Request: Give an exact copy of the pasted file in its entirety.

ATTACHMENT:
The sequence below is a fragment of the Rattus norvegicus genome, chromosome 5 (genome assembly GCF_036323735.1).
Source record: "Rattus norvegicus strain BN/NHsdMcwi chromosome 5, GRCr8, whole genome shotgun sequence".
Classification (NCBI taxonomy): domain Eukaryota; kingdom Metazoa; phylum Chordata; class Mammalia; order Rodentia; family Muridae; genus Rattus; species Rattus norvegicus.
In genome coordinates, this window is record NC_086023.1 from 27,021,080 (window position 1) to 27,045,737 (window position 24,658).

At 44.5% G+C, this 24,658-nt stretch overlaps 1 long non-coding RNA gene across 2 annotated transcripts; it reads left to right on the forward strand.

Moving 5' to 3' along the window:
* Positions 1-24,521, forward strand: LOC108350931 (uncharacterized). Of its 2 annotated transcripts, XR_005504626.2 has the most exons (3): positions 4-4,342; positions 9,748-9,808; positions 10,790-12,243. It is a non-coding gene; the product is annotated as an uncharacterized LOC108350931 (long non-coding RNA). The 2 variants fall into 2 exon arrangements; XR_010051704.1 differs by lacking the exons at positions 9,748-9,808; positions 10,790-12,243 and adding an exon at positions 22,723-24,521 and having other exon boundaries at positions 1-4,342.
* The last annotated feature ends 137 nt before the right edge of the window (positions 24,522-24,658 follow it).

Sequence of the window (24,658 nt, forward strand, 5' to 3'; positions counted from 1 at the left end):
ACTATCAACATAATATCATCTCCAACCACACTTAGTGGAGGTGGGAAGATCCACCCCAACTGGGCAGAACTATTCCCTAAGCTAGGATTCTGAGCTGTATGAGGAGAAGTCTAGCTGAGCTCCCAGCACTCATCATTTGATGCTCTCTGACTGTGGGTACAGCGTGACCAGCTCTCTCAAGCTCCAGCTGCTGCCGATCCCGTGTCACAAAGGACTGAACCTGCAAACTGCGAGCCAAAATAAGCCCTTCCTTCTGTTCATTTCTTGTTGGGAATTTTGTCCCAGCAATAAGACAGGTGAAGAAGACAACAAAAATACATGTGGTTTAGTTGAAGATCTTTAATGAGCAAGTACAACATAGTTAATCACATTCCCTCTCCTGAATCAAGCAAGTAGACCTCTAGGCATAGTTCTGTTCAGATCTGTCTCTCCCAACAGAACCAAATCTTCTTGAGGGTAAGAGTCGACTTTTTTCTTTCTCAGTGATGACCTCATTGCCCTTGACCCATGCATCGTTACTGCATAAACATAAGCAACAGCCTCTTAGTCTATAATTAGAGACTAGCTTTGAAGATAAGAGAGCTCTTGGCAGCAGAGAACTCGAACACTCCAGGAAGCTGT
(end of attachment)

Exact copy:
The sequence below is a fragment of the Rattus norvegicus genome, chromosome 5 (genome assembly GCF_036323735.1).
Source record: "Rattus norvegicus strain BN/NHsdMcwi chromosome 5, GRCr8, whole genome shotgun sequence".
Classification (NCBI taxonomy): domain Eukaryota; kingdom Metazoa; phylum Chordata; class Mammalia; order Rodentia; family Muridae; genus Rattus; species Rattus norvegicus.
In genome coordinates, this window is record NC_086023.1 from 27,021,080 (window position 1) to 27,045,737 (window position 24,658).

At 44.5% G+C, this 24,658-nt stretch overlaps 1 long non-coding RNA gene across 2 annotated transcripts; it reads left to right on the forward strand.

Moving 5' to 3' along the window:
* Positions 1-24,521, forward strand: LOC108350931 (uncharacterized). Of its 2 annotated transcripts, XR_005504626.2 has the most exons (3): positions 4-4,342; positions 9,748-9,808; positions 10,790-12,243. It is a non-coding gene; the product is annotated as an uncharacterized LOC108350931 (long non-coding RNA). The 2 variants fall into 2 exon arrangements; XR_010051704.1 differs by lacking the exons at positions 9,748-9,808; positions 10,790-12,243 and adding an exon at positions 22,723-24,521 and having other exon boundaries at positions 1-4,342.
* The last annotated feature ends 137 nt before the right edge of the window (positions 24,522-24,658 follow it).

Sequence of the window (24,658 nt, forward strand, 5' to 3'; positions counted from 1 at the left end):
ACTATCAACATAATATCATCTCCAACCACACTTAGTGGAGGTGGGAAGATCCACCCCAACTGGGCAGAACTATTCCCTAAGCTAGGATTCTGAGCTGTATGAGGAGAAGTCTAGCTGAGCTCCCAGCACTCATCATTTGATGCTCTCTGACTGTGGGTACAGCGTGACCAGCTCTCTCAAGCTCCAGCTGCTGCCGATCCCGTGTCACAAAGGACTGAACCTGCAAACTGCGAGCCAAAATAAGCCCTTCCTTCTGTTCATTTCTTGTTGGGAATTTTGTCCCAGCAATAAGACAGGTGAAGAAGACAACAAAAATACATGTGGTTTAGTTGAAGATCTTTAATGAGCAAGTACAACATAGTTAATCACATTCCCTCTCCTGAATCAAGCAAGTAGACCTCTAGGCATAGTTCTGTTCAGATCTGTCTCTCCCAACAGAACCAAATCTTCTTGAGGGTAAGAGTCGACTTTTTTCTTTCTCAGTGATGACCTCATTGCCCTTGACCCATGCATCGTTACTGCATAAACATAAGCAACAGCCTCTTAGTCTATAATTAGAGACTAGCTTTGAAGATAAGAGAGCTCTTGGCAGCAGAGAACTCGAACACTCCAGGAAGCTGT